Really what I’m saying is that there are many small steps you can take. If you really want to and need to keep Shabbos, you might need to go away for the weekends. If you’re at the level where you want to remind yourself that it’s Shabbos even though you’re not ready to keep it, try out something smaller. Turn off your cell phone. Don’t do school work. Light candles. Do havdalah on motzei Shabbos (it turns out my mother really likes havdalah and appreciates when I’m home to say it for her). Cook for both meals before Shabbos, get a hot plate, and have a nice dinner and a nice lunch with your family (or whoever is home on a Friday night/Saturday morning). There are many options. I’d love to speak with you if you’re interested…
    Ariella

    PS. It’s gotten plenty easier. But there are always new issues that come up. It’s life. Thank G-d that I’m way past the struggles I had three years ago and three years ago I could not comprehend the struggles I’m having now.

  4. Baalat Teshuva says:

    As a baalat teshuva myself, I can tell you that it definitely gets easier. Being observant, just like everything else, is a learning process. As for your family, always be as respectful to them as possible. And remember, they will probably be the most resistant at the beginning – meaning it can only get better from here. Most parents (including mine) get used to their children being observant and eventually learn to respect (if not agree with) their children’s choices.

  5. To Jacob- I am 21 so I am in college but I commute. However I have had some really good conversations with my family which have helped. for shabbos I have been going to campus and a community close by.

    To Ariella- Thank you so much for sharing your story it was so nice to hear someone had a similar expierence and that it got easier!

    To baalat teshuva- the respect part has been a huge help that and being open and honest has helped alot.

    thank you so much for all your helpful comments!!!!!!

  6. Cara,

    I hope things are going well! I’m a bit more religious than my parents, and it can be challenging at times. I would recommend…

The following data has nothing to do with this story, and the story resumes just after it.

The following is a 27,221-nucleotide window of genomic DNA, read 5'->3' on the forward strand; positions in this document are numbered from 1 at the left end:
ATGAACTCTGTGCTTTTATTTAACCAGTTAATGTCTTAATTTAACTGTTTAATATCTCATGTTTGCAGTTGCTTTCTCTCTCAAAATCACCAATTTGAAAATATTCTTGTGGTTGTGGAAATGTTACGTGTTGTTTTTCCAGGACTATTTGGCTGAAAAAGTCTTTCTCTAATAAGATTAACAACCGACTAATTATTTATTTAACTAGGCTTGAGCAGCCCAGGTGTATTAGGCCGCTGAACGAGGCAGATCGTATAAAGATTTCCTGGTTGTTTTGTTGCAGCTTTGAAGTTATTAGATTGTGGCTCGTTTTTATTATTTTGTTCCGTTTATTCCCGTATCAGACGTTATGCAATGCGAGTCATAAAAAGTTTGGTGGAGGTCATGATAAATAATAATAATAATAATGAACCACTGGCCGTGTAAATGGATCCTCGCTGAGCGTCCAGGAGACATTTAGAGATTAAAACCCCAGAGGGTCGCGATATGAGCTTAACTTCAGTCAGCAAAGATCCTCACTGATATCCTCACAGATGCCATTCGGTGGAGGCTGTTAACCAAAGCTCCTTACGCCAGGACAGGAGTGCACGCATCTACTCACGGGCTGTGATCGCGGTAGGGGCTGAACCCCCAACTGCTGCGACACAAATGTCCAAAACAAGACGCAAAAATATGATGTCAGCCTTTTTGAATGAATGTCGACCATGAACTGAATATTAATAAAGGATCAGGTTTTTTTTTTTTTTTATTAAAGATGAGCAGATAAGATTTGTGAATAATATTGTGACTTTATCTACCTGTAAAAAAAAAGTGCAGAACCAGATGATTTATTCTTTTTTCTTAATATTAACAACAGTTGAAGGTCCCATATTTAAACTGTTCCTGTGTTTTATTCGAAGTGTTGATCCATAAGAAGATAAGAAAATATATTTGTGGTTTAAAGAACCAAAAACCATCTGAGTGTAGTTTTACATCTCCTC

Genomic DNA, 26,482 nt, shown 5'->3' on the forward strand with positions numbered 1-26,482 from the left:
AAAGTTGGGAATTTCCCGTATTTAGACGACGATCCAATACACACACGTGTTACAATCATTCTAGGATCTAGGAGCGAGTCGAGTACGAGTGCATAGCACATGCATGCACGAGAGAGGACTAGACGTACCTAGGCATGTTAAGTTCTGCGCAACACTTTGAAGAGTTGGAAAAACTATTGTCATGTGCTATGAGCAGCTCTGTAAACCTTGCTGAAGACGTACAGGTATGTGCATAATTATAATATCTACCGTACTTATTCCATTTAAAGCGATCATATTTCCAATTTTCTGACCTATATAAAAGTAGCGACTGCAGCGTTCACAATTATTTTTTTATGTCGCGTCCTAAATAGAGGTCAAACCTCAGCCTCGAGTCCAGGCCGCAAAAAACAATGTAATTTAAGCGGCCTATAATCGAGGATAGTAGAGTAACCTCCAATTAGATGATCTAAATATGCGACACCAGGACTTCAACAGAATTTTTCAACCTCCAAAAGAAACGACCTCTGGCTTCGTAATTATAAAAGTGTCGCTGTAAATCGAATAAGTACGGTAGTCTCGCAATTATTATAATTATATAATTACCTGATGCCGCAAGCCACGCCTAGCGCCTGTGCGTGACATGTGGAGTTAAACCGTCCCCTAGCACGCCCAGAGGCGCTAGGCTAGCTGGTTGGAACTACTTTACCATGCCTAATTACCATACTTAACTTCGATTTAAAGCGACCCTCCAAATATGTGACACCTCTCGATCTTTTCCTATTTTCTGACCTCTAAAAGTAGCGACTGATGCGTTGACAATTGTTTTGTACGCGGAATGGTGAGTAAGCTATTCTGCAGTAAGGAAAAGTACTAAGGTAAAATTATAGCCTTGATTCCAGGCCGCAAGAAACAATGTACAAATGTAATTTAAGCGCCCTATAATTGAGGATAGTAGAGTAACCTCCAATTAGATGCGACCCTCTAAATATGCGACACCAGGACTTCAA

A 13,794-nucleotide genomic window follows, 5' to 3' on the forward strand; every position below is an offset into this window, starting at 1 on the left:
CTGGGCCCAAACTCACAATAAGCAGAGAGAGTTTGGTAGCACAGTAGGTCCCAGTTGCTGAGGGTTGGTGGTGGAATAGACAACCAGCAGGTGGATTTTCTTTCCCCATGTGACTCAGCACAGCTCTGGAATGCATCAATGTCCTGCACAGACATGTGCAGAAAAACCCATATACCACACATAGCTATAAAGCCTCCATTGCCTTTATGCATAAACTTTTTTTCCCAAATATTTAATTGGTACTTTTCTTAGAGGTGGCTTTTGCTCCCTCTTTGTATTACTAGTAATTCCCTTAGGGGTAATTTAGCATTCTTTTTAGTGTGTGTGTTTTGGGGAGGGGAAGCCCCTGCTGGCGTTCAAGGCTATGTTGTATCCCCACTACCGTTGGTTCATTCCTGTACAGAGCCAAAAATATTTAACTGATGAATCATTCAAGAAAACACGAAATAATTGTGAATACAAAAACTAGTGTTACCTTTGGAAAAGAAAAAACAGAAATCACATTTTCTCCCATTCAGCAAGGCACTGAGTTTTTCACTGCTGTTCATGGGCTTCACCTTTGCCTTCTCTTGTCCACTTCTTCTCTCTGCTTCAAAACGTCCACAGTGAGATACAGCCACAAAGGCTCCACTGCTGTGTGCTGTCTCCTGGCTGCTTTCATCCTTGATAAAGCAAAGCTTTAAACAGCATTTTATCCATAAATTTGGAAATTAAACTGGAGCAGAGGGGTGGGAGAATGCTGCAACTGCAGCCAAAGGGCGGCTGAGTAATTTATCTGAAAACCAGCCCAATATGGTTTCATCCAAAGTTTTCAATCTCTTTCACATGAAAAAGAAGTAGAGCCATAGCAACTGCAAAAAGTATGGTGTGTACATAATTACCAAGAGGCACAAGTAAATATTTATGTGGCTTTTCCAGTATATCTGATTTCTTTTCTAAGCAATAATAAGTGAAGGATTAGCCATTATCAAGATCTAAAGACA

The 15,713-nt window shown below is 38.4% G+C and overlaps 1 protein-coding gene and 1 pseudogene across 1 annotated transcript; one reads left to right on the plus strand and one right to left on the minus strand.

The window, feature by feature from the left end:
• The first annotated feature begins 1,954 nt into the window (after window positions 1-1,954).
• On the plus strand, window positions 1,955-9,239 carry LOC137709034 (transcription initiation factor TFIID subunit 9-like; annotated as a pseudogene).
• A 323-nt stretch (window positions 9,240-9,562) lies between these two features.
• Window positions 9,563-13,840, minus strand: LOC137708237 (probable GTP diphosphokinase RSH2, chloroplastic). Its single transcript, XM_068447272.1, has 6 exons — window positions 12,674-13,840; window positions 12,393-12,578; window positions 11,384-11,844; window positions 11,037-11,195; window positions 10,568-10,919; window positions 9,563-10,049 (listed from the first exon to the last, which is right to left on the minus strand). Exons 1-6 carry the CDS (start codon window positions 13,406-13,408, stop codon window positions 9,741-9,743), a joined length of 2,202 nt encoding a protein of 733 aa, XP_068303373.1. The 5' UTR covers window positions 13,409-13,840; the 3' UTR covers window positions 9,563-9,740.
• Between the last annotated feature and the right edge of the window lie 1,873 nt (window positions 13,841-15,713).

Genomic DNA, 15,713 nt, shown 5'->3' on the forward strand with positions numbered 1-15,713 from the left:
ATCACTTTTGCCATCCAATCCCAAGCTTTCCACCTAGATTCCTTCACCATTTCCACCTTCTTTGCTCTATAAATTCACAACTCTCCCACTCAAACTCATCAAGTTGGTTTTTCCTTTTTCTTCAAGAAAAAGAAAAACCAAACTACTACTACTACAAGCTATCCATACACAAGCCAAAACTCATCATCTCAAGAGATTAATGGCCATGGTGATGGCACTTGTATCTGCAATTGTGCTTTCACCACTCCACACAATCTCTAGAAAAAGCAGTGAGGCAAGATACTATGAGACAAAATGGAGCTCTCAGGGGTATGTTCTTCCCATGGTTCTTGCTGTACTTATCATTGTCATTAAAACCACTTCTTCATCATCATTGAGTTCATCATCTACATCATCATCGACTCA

1) Definitely connecting with a synagogue/community outside. Judaism and its customs are about community, and while its important to practice on your own as well, its about the support. Don’t rush the process; if you can’t celebrate a holiday at home because it would not fly with your family, make sure you have a community to celebrate with.

    2) Add one step at a time at home, and choose the nicest or easiest steps first. For example, you can always choose how you dress without bothering anyone. You can also offer to cook dinner on a friday night, and while your at it, set out challah, wine and candles and say the barucha. Believe me, no one will complain!

    3) Help out as much as you can, and be a lovely, giving family member. The more you give, the more others will appreciate that this change is truly a blessing for everyone. And the more you help with the cooking, cleaning and grocery shopping, the more kosher your parents kitchen will be.

    4) Don’t try to change your family, or act as if you judge them in any way. They are your family, they made you who you are, and if you do this, it will drive a wedge between you and them. This is what they are worried about.

    5) Keep your priorities straight. “Honor your father and mother’ is a commandment; the rest are simply mitzvot. For example, last week, for Yom Kippur, my parents asked me if I was coming up to visit. When I asked if they had found services to go to, they said no. I told them that I would love to see them more than anything, but I could only visit if we attended services this year, and could they check the Chabad schedule? They agreed. We ended up having a lovely meal, fasting together and attending services. We did, however, serve break- fast meal four hours before sundown. Instead of skipping the meal, or being upset, I decided that, to me, the blessing of having my parents eat, fast, attend temple, and break the fast together as a family (even though the fast was shortened) was more important than attending services or breaking the fast alone or with acquaintances, as I’ve done other years. This is, of course, your choice, and you may want to consult your rabbi.

    All the best in your process!